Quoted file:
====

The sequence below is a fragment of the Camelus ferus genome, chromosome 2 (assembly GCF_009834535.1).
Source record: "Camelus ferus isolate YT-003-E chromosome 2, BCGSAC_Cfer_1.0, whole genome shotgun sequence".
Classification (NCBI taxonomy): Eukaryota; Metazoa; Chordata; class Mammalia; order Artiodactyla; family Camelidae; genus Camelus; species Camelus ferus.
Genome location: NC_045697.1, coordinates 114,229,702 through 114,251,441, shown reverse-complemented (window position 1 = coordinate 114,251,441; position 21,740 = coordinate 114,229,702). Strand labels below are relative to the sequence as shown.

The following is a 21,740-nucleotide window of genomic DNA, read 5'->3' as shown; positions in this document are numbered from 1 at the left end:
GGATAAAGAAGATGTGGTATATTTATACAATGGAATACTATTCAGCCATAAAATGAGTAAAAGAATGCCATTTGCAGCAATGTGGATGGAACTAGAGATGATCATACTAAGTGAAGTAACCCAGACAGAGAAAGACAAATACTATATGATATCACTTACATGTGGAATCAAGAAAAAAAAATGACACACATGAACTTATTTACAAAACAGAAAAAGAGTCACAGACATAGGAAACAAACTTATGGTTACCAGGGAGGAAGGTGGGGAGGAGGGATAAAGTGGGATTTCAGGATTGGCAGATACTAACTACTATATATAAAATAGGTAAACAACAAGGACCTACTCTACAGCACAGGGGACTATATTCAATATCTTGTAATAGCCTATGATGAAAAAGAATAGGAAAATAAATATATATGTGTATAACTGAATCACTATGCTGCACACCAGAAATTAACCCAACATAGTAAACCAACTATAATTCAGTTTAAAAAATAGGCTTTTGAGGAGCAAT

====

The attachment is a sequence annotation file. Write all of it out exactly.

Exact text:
The sequence below is a fragment of the Camelus ferus genome, chromosome 2 (assembly GCF_009834535.1).
Source record: "Camelus ferus isolate YT-003-E chromosome 2, BCGSAC_Cfer_1.0, whole genome shotgun sequence".
Classification (NCBI taxonomy): Eukaryota; Metazoa; Chordata; class Mammalia; order Artiodactyla; family Camelidae; genus Camelus; species Camelus ferus.
Genome location: NC_045697.1, coordinates 114,229,702 through 114,251,441, shown reverse-complemented (window position 1 = coordinate 114,251,441; position 21,740 = coordinate 114,229,702). Strand labels below are relative to the sequence as shown.

The following is a 21,740-nucleotide window of genomic DNA, read 5'->3' as shown; positions in this document are numbered from 1 at the left end:
GGATAAAGAAGATGTGGTATATTTATACAATGGAATACTATTCAGCCATAAAATGAGTAAAAGAATGCCATTTGCAGCAATGTGGATGGAACTAGAGATGATCATACTAAGTGAAGTAACCCAGACAGAGAAAGACAAATACTATATGATATCACTTACATGTGGAATCAAGAAAAAAAAATGACACACATGAACTTATTTACAAAACAGAAAAAGAGTCACAGACATAGGAAACAAACTTATGGTTACCAGGGAGGAAGGTGGGGAGGAGGGATAAAGTGGGATTTCAGGATTGGCAGATACTAACTACTATATATAAAATAGGTAAACAACAAGGACCTACTCTACAGCACAGGGGACTATATTCAATATCTTGTAATAGCCTATGATGAAAAAGAATAGGAAAATAAATATATATGTGTATAACTGAATCACTATGCTGCACACCAGAAATTAACCCAACATAGTAAACCAACTATAATTCAGTTTAAAAAATAGGCTTTTGAGGAGCAAT